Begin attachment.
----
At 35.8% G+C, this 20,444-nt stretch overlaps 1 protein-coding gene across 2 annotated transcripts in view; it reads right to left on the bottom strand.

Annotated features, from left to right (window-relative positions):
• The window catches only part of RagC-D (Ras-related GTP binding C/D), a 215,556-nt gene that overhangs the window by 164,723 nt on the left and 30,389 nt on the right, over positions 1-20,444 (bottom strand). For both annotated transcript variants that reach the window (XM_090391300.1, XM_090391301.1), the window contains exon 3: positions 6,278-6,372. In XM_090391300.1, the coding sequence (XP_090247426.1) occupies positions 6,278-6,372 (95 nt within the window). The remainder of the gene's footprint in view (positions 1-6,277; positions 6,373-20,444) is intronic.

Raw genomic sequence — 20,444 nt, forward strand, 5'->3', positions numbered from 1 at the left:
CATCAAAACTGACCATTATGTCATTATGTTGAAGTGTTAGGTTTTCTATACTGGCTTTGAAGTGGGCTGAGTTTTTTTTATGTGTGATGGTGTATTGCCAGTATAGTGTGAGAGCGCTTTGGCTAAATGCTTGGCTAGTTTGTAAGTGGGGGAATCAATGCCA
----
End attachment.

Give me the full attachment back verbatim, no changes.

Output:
At 35.8% G+C, this 20,444-nt stretch overlaps 1 protein-coding gene across 2 annotated transcripts in view; it reads right to left on the bottom strand.

Annotated features, from left to right (window-relative positions):
• The window catches only part of RagC-D (Ras-related GTP binding C/D), a 215,556-nt gene that overhangs the window by 164,723 nt on the left and 30,389 nt on the right, over positions 1-20,444 (bottom strand). For both annotated transcript variants that reach the window (XM_090391300.1, XM_090391301.1), the window contains exon 3: positions 6,278-6,372. In XM_090391300.1, the coding sequence (XP_090247426.1) occupies positions 6,278-6,372 (95 nt within the window). The remainder of the gene's footprint in view (positions 1-6,277; positions 6,373-20,444) is intronic.

Raw genomic sequence — 20,444 nt, forward strand, 5'->3', positions numbered from 1 at the left:
CATCAAAACTGACCATTATGTCATTATGTTGAAGTGTTAGGTTTTCTATACTGGCTTTGAAGTGGGCTGAGTTTTTTTTATGTGTGATGGTGTATTGCCAGTATAGTGTGAGAGCGCTTTGGCTAAATGCTTGGCTAGTTTGTAAGTGGGGGAATCAATGCCA